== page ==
Donate
Independent, objective, nonpartisan research

OP 205MBOP

Authors

OP 205MBOP

Tagged with:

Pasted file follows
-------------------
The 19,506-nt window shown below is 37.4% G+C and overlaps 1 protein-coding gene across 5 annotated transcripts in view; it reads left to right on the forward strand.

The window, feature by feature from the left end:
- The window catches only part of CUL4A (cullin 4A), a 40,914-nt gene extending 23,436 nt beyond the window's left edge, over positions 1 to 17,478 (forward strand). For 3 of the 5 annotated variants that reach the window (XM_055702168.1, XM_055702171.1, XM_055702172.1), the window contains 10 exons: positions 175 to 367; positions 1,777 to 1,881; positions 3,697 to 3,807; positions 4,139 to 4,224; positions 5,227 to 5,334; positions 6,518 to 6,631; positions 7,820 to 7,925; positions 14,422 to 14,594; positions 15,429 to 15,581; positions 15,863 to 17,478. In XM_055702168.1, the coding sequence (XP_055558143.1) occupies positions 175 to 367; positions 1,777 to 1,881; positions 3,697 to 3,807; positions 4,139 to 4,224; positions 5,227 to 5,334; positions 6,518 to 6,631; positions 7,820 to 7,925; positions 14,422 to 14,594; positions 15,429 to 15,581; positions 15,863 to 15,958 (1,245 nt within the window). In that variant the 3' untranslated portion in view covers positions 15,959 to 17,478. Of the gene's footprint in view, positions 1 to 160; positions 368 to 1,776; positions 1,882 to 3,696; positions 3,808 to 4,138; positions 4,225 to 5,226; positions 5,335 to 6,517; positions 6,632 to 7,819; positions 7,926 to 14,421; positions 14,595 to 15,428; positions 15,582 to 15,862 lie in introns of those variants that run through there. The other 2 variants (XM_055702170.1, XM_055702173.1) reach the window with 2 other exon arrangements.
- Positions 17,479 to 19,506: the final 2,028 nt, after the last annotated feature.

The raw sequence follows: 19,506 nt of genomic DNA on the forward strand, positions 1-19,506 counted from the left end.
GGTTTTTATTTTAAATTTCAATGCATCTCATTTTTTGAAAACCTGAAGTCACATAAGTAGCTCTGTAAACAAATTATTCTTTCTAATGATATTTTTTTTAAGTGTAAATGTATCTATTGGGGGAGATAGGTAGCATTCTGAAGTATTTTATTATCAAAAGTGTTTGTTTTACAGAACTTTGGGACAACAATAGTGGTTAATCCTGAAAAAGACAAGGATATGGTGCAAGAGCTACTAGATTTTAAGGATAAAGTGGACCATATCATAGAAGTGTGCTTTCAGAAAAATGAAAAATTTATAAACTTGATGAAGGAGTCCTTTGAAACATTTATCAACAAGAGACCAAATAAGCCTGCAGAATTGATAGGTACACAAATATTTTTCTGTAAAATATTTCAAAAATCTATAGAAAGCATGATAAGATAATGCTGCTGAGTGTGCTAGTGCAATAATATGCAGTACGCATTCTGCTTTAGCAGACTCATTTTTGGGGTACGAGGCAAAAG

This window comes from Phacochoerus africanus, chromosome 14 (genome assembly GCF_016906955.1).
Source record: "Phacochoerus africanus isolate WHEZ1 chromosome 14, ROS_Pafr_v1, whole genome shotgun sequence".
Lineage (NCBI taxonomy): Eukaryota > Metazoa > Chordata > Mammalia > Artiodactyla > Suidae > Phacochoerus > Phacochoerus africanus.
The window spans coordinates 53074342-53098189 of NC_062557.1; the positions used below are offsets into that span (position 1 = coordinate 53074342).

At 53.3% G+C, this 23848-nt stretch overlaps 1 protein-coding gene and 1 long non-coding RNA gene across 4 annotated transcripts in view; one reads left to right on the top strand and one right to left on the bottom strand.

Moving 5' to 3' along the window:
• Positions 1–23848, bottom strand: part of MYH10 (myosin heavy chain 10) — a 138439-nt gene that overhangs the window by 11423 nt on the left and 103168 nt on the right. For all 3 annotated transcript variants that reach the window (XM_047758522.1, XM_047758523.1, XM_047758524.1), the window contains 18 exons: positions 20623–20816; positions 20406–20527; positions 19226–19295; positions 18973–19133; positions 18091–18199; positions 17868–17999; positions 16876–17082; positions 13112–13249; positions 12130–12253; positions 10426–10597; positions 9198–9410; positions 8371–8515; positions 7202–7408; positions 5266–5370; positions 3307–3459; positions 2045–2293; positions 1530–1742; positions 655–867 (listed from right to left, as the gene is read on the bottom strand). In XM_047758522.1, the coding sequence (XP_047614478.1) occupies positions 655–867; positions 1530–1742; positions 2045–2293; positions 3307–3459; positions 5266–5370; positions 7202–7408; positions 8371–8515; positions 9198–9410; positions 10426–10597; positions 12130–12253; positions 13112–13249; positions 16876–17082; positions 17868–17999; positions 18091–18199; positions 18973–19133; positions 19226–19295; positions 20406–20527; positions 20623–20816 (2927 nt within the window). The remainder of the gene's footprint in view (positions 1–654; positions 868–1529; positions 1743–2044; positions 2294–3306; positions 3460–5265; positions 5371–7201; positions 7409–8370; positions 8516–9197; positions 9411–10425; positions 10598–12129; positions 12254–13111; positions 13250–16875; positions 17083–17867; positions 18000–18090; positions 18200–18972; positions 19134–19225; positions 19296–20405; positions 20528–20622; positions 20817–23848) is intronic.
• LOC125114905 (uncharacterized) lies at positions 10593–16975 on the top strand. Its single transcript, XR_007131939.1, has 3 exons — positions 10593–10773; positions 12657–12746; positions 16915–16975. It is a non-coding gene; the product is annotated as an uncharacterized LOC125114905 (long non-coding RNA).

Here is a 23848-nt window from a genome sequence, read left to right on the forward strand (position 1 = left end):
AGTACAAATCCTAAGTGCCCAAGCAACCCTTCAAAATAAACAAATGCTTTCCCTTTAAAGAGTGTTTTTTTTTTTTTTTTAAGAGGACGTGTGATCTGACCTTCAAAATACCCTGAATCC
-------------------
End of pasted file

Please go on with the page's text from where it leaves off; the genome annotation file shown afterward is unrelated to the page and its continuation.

Publication PDFs

Database

This is the content currently stored in the post and postmeta tables.

View live version